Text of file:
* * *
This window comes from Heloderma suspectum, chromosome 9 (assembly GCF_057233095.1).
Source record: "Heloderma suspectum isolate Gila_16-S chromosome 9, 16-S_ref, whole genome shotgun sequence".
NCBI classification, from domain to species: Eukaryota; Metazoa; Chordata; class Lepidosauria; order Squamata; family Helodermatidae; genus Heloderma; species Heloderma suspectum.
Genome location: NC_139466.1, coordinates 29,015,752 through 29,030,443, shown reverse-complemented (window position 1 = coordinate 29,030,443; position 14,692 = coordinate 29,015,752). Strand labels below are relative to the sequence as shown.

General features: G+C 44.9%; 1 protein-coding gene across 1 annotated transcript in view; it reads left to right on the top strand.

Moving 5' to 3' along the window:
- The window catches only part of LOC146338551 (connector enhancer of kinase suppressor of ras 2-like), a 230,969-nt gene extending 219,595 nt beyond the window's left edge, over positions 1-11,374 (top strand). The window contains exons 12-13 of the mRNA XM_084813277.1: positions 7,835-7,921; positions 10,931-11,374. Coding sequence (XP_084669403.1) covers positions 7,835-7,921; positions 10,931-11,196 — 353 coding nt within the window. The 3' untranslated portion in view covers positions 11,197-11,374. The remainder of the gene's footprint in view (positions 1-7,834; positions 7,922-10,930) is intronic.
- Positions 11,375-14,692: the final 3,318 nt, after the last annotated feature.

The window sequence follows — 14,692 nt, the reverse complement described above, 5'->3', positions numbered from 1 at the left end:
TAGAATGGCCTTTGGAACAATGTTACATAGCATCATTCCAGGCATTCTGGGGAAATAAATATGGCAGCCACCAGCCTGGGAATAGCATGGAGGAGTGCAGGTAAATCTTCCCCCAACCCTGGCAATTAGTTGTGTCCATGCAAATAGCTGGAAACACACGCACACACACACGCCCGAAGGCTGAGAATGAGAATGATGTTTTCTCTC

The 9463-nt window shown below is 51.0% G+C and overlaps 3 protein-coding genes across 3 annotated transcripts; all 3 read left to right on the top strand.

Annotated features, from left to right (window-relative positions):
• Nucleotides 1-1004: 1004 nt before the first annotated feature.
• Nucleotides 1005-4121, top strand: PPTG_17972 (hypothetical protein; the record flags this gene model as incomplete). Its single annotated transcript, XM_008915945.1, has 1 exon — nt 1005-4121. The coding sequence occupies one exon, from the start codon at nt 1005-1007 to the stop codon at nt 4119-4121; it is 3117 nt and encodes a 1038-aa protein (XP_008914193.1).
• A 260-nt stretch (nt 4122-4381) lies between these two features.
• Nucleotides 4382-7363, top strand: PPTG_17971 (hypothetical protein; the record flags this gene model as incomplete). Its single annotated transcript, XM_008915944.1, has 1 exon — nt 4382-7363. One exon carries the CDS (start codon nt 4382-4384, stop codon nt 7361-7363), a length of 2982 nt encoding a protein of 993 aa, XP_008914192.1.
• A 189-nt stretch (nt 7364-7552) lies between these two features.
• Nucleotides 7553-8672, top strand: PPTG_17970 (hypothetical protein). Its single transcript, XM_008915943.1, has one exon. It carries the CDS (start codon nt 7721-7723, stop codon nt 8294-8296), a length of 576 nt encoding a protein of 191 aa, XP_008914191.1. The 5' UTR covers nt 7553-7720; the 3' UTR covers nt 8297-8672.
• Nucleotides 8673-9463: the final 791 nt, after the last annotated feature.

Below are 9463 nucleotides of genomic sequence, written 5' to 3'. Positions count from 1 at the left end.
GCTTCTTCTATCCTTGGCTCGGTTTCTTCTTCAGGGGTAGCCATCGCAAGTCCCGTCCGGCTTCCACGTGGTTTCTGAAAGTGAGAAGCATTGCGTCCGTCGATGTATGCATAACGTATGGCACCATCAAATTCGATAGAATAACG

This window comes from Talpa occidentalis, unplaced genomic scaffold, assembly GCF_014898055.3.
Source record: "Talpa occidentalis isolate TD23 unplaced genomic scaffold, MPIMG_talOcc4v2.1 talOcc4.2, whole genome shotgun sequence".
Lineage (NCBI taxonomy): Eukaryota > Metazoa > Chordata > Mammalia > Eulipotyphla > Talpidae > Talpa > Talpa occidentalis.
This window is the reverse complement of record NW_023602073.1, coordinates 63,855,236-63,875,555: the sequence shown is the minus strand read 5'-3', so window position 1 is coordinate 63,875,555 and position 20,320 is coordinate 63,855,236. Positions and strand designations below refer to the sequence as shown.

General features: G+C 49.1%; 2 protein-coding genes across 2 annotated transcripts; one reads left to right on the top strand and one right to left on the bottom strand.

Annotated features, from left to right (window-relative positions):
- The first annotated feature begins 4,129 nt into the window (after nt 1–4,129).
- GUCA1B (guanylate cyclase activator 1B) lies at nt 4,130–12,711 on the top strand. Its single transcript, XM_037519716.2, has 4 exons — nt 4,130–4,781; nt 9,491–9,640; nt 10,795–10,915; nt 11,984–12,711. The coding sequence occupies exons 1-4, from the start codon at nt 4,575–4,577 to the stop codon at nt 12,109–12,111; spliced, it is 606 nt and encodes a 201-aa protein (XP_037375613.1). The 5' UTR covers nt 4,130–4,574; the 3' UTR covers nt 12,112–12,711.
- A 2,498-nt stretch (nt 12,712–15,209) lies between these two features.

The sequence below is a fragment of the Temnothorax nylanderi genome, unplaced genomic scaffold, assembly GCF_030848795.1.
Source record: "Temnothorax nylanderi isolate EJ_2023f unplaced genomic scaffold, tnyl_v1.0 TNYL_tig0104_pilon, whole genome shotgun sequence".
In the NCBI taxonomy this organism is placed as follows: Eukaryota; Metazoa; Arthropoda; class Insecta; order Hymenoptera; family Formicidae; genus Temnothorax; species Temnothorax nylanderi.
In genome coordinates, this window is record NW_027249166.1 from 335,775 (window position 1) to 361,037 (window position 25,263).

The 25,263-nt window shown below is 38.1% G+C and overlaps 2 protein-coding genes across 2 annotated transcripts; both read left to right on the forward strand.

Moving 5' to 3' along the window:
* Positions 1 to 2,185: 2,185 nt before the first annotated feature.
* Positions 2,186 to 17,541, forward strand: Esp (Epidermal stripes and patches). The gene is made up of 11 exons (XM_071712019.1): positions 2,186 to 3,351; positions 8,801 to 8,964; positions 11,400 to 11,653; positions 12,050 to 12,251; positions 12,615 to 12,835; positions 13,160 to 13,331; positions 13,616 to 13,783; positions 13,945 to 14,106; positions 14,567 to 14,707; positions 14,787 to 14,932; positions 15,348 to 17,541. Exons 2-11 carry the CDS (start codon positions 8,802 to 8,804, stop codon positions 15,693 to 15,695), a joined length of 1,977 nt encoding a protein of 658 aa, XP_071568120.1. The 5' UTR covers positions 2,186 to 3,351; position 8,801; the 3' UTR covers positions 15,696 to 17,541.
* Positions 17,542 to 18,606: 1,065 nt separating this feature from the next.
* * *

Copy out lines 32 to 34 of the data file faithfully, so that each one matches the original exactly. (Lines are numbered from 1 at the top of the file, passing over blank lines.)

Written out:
Source record: "Temnothorax nylanderi isolate EJ_2023f unplaced genomic scaffold, tnyl_v1.0 TNYL_tig0104_pilon, whole genome shotgun sequence".
In the NCBI taxonomy this organism is placed as follows: Eukaryota; Metazoa; Arthropoda; class Insecta; order Hymenoptera; family Formicidae; genus Temnothorax; species Temnothorax nylanderi.
In genome coordinates, this window is record NW_027249166.1 from 335,775 (window position 1) to 361,037 (window position 25,263).